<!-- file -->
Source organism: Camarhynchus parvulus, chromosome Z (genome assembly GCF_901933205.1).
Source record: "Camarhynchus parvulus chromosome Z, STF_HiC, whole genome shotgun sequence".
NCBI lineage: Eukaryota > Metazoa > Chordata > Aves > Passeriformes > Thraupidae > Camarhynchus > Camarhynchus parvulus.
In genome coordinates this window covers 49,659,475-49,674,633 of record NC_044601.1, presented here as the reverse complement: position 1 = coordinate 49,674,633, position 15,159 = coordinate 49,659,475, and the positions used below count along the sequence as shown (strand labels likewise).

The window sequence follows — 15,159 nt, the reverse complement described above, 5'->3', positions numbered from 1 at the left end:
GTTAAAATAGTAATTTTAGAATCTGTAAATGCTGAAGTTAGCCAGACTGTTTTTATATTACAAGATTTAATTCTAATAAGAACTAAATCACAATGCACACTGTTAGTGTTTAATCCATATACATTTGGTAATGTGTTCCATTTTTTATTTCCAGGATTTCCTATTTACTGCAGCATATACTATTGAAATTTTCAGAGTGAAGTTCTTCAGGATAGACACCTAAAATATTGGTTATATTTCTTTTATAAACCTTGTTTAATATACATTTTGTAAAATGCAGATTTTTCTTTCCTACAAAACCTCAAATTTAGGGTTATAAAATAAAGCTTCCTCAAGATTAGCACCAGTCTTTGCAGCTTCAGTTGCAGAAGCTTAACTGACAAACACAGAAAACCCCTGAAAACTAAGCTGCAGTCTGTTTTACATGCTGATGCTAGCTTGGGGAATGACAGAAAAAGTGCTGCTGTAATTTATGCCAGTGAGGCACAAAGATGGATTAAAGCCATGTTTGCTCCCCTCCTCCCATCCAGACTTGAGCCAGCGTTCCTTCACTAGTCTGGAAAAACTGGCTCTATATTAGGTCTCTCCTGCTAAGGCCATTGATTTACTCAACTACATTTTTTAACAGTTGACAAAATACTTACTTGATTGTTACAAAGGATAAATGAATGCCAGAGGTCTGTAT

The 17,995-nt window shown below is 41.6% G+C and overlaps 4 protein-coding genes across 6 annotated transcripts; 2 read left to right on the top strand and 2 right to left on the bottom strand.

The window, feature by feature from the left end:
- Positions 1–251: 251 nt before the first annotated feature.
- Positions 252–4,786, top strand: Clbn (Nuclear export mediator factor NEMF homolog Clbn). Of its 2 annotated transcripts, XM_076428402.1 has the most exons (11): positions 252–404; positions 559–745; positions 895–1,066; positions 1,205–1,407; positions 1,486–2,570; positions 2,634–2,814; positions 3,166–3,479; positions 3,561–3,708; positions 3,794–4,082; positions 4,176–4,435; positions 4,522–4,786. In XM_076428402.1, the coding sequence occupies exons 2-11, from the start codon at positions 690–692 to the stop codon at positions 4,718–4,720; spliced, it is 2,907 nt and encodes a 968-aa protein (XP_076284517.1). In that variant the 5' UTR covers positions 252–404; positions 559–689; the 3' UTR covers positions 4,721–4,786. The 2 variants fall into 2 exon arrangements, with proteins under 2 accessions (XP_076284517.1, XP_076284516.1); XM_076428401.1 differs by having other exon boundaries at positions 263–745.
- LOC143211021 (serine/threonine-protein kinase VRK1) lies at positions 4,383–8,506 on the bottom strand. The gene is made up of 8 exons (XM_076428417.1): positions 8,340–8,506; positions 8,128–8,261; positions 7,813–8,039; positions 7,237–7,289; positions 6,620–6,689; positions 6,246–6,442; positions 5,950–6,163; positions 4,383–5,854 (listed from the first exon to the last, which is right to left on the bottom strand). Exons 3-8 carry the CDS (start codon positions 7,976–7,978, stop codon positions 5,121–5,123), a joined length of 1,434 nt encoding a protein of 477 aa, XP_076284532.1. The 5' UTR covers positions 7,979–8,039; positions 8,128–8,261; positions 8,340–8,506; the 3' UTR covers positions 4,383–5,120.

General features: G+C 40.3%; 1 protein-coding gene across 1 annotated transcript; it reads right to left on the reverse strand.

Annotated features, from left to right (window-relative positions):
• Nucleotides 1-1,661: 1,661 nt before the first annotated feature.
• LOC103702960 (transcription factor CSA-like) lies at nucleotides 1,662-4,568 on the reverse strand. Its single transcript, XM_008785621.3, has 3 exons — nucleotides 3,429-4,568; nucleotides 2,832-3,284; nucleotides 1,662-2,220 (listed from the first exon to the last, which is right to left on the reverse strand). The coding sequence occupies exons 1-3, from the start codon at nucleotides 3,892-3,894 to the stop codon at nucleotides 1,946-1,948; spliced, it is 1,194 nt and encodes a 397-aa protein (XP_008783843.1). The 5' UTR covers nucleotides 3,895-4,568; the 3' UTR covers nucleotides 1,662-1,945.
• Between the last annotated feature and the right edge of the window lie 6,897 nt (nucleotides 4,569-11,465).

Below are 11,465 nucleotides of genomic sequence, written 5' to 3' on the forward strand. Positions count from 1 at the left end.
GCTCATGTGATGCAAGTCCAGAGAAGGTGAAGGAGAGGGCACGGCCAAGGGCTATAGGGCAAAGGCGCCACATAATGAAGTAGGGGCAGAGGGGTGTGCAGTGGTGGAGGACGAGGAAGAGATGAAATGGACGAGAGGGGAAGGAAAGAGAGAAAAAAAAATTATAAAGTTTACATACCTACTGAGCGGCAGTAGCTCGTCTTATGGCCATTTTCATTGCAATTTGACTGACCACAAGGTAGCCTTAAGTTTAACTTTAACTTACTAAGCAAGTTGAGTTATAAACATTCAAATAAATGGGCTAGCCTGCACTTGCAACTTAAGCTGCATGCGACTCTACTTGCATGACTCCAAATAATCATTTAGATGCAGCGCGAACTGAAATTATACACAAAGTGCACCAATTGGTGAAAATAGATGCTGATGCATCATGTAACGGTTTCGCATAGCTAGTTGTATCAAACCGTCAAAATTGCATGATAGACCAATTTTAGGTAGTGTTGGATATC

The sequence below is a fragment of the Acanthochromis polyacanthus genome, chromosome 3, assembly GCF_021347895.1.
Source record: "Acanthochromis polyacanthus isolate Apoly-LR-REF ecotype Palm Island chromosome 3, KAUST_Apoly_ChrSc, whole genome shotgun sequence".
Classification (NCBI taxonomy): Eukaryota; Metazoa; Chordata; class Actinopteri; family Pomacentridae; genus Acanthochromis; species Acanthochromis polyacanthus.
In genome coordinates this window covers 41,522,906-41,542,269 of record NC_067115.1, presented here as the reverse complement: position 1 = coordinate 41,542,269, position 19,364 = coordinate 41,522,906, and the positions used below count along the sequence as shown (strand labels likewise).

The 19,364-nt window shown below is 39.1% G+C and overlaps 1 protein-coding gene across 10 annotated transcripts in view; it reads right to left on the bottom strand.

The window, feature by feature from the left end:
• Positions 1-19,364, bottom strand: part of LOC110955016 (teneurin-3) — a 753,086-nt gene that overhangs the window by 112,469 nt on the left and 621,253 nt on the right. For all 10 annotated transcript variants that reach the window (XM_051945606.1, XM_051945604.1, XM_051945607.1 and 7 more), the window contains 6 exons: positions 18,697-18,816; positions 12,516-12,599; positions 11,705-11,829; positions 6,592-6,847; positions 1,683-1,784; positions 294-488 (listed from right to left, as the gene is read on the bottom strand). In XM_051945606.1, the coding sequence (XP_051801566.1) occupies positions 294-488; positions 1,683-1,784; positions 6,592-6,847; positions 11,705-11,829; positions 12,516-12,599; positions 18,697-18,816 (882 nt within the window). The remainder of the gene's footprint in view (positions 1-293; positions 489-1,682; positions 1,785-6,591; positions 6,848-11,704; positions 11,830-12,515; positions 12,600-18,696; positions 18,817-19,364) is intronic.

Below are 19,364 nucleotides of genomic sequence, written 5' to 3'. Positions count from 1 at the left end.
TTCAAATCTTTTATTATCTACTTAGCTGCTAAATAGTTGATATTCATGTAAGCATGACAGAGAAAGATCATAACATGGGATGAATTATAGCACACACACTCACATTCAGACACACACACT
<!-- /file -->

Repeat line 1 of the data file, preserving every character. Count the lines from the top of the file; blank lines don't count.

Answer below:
Source organism: Camarhynchus parvulus, chromosome Z (genome assembly GCF_901933205.1).